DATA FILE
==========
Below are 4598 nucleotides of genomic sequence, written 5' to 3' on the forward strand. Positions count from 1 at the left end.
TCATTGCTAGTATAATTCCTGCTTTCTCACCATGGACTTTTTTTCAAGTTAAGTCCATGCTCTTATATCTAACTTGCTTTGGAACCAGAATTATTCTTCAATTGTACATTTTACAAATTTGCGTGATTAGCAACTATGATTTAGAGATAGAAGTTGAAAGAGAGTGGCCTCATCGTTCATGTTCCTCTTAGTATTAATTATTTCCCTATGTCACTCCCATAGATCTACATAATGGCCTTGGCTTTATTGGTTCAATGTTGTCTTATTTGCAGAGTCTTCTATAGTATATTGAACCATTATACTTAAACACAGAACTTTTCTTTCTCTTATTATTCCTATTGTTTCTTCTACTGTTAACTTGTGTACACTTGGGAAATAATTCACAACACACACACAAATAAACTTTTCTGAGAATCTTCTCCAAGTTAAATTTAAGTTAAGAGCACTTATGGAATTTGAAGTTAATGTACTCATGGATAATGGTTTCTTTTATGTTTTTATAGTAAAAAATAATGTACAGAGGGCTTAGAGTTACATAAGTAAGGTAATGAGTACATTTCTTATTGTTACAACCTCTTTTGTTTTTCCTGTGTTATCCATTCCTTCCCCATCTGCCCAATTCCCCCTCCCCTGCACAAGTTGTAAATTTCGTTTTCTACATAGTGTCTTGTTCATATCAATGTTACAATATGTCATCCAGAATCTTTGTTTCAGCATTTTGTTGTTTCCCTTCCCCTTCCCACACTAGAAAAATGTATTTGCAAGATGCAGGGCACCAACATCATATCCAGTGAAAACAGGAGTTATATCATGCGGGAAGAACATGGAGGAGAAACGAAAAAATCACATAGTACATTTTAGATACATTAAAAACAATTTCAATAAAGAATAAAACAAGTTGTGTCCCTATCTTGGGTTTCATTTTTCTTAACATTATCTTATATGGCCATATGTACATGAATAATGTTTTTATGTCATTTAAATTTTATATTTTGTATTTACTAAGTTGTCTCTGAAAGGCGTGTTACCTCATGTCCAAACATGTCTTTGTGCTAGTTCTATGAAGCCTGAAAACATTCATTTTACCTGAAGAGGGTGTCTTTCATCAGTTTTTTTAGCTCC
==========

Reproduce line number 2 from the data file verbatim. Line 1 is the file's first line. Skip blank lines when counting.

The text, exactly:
TCATTGCTAGTATAATTCCTGCTTTCTCACCATGGACTTTTTTTCAAGTTAAGTCCATGCTCTTATATCTAACTTGCTTTGGAACCAGAATTATTCTTCAATTGTACATTTTACAAATTTGCGTGATTAGCAACTATGATTTAGAGATAGAAGTTGAAAGAGAGTGGCCTCATCGTTCATGTTCCTCTTAGTATTAATTATTTCCCTATGTCACTCCCATAGATCTACATAATGGCCTTGGCTTTATTGGTTCAATGTTGTCTTATTTGCAGAGTCTTCTATAGTATATTGAACCATTATACTTAAACACAGAACTTTTCTTTCTCTTATTATTCCTATTGTTTCTTCTACTGTTAACTTGTGTACACTTGGGAAATAATTCACAACACACACACAAATAAACTTTTCTGAGAATCTTCTCCAAGTTAAATTTAAGTTAAGAGCACTTATGGAATTTGAAGTTAATGTACTCATGGATAATGGTTTCTTTTATGTTTTTATAGTAAAAAATAATGTACAGAGGGCTTAGAGTTACATAAGTAAGGTAATGAGTACATTTCTTATTGTTACAACCTCTTTTGTTTTTCCTGTGTTATCCATTCCTTCCCCATCTGCCCAATTCCCCCTCCCCTGCACAAGTTGTAAATTTCGTTTTCTACATAGTGTCTTGTTCATATCAATGTTACAATATGTCATCCAGAATCTTTGTTTCAGCATTTTGTTGTTTCCCTTCCCCTTCCCACACTAGAAAAATGTATTTGCAAGATGCAGGGCACCAACATCATATCCAGTGAAAACAGGAGTTATATCATGCGGGAAGAACATGGAGGAGAAACGAAAAAATCACATAGTACATTTTAGATACATTAAAAACAATTTCAATAAAGAATAAAACAAGTTGTGTCCCTATCTTGGGTTTCATTTTTCTTAACATTATCTTATATGGCCATATGTACATGAATAATGTTTTTATGTCATTTAAATTTTATATTTTGTATTTACTAAGTTGTCTCTGAAAGGCGTGTTACCTCATGTCCAAACATGTCTTTGTGCTAGTTCTATGAAGCCTGAAAACATTCATTTTACCTGAAGAGGGTGTCTTTCATCAGTTTTTTTAGCTCC